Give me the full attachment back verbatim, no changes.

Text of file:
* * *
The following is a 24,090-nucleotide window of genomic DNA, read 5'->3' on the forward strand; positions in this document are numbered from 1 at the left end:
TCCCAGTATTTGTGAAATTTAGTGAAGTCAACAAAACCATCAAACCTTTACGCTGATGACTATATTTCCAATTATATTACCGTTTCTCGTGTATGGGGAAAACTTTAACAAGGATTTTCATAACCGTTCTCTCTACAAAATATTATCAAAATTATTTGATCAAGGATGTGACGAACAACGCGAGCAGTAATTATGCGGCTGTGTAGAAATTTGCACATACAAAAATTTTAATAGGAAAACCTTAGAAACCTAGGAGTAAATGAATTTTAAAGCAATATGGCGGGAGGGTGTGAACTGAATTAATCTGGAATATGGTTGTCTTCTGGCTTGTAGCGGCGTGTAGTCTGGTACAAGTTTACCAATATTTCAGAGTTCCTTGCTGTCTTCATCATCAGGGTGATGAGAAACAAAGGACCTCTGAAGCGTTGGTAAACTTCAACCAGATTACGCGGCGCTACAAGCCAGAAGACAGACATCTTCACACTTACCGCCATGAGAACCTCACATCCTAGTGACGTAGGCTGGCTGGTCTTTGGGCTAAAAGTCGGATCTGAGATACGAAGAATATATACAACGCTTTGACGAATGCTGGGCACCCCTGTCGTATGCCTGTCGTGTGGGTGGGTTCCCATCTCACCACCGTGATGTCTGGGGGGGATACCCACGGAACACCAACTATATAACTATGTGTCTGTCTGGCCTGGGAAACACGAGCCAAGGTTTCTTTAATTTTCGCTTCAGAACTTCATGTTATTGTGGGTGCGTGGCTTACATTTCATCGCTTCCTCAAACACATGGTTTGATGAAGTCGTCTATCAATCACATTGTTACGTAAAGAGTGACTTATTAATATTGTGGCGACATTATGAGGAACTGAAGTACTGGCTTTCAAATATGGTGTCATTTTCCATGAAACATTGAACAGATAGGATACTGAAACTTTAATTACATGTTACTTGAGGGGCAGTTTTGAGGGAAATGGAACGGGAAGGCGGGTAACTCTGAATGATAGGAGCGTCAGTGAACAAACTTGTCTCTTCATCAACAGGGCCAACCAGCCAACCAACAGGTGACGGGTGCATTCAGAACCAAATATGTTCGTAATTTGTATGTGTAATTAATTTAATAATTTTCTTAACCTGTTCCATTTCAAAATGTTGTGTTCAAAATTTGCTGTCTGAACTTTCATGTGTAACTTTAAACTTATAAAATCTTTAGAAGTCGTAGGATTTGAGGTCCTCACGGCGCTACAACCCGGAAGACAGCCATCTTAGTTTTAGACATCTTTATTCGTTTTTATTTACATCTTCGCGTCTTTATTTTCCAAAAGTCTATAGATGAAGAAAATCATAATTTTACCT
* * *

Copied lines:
The following is a 24,090-nucleotide window of genomic DNA, read 5'->3' on the forward strand; positions in this document are numbered from 1 at the left end:
TCCCAGTATTTGTGAAATTTAGTGAAGTCAACAAAACCATCAAACCTTTACGCTGATGACTATATTTCCAATTATATTACCGTTTCTCGTGTATGGGGAAAACTTTAACAAGGATTTTCATAACCGTTCTCTCTACAAAATATTATCAAAATTATTTGATCAAGGATGTGACGAACAACGCGAGCAGTAATTATGCGGCTGTGTAGAAATTTGCACATACAAAAATTTTAATAGGAAAACCTTAGAAACCTAGGAGTAAATGAATTTTAAAGCAATATGGCGGGAGGGTGTGAACTGAATTAATCTGGAATATGGTTGTCTTCTGGCTTGTAGCGGCGTGTAGTCTGGTACAAGTTTACCAATATTTCAGAGTTCCTTGCTGTCTTCATCATCAGGGTGATGAGAAACAAAGGACCTCTGAAGCGTTGGTAAACTTCAACCAGATTACGCGGCGCTACAAGCCAGAAGACAGACATCTTCACACTTACCGCCATGAGAACCTCACATCCTAGTGACGTAGGCTGGCTGGTCTTTGGGCTAAAAGTCGGATCTGAGATACGAAGAATATATACAACGCTTTGACGAATGCTGGGCACCCCTGTCGTATGCCTGTCGTGTGGGTGGGTTCCCATCTCACCACCGTGATGTCTGGGGGGGATACCCACGGAACACCAACTATATAACTATGTGTCTGTCTGGCCTGGGAAACACGAGCCAAGGTTTCTTTAATTTTCGCTTCAGAACTTCATGTTATTGTGGGTGCGTGGCTTACATTTCATCGCTTCCTCAAACACATGGTTTGATGAAGTCGTCTATCAATCACATTGTTACGTAAAGAGTGACTTATTAATATTGTGGCGACATTATGAGGAACTGAAGTACTGGCTTTCAAATATGGTGTCATTTTCCATGAAACATTGAACAGATAGGATACTGAAACTTTAATTACATGTTACTTGAGGGGCAGTTTTGAGGGAAATGGAACGGGAAGGCGGGTAACTCTGAATGATAGGAGCGTCAGTGAACAAACTTGTCTCTTCATCAACAGGGCCAACCAGCCAACCAACAGGTGACGGGTGCATTCAGAACCAAATATGTTCGTAATTTGTATGTGTAATTAATTTAATAATTTTCTTAACCTGTTCCATTTCAAAATGTTGTGTTCAAAATTTGCTGTCTGAACTTTCATGTGTAACTTTAAACTTATAAAATCTTTAGAAGTCGTAGGATTTGAGGTCCTCACGGCGCTACAACCCGGAAGACAGCCATCTTAGTTTTAGACATCTTTATTCGTTTTTATTTACATCTTCGCGTCTTTATTTTCCAAAAGTCTATAGATGAAGAAAATCATAATTTTACCT